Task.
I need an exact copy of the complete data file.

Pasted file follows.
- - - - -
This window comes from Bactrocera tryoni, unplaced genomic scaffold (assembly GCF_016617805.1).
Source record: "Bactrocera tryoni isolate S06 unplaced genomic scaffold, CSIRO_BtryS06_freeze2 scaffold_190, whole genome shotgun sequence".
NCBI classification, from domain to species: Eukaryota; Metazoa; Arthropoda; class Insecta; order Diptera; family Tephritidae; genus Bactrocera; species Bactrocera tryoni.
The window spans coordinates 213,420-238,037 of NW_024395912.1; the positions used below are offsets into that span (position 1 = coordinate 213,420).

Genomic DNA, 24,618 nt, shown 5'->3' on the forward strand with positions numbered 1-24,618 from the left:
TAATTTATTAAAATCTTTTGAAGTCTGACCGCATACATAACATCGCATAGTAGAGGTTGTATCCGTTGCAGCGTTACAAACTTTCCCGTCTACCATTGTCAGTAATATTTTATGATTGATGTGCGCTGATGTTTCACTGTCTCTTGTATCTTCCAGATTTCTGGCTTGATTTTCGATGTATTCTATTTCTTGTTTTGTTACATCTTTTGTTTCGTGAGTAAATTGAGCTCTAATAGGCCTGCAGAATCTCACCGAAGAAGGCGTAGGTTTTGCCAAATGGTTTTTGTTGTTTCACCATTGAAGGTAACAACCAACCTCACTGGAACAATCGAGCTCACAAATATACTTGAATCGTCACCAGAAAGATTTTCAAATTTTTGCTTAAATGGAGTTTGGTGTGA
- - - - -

This window comes from Bactrocera tryoni, unplaced genomic scaffold (assembly GCF_016617805.1).
Source record: "Bactrocera tryoni isolate S06 unplaced genomic scaffold, CSIRO_BtryS06_freeze2 scaffold_190, whole genome shotgun sequence".
NCBI classification, from domain to species: Eukaryota; Metazoa; Arthropoda; class Insecta; order Diptera; family Tephritidae; genus Bactrocera; species Bactrocera tryoni.
The window spans coordinates 213,420-238,037 of NW_024395912.1; the positions used below are offsets into that span (position 1 = coordinate 213,420).

Genomic DNA, 24,618 nt, shown 5'->3' on the forward strand with positions numbered 1-24,618 from the left:
TAATTTATTAAAATCTTTTGAAGTCTGACCGCATACATAACATCGCATAGTAGAGGTTGTATCCGTTGCAGCGTTACAAACTTTCCCGTCTACCATTGTCAGTAATATTTTATGATTGATGTGCGCTGATGTTTCACTGTCTCTTGTATCTTCCAGATTTCTGGCTTGATTTTCGATGTATTCTATTTCTTGTTTTGTTACATCTTTTGTTTCGTGAGTAAATTGAGCTCTAATAGGCCTGCAGAATCTCACCGAAGAAGGCGTAGGTTTTGCCAAATGGTTTTTGTTGTTTCACCATTGAAGGTAACAACCAACCTCACTGGAACAATCGAGCTCACAAATATACTTGAATCGTCACCAGAAAGATTTTCAAATTTTTGCTTAAATGGAGTTTGGTGTGA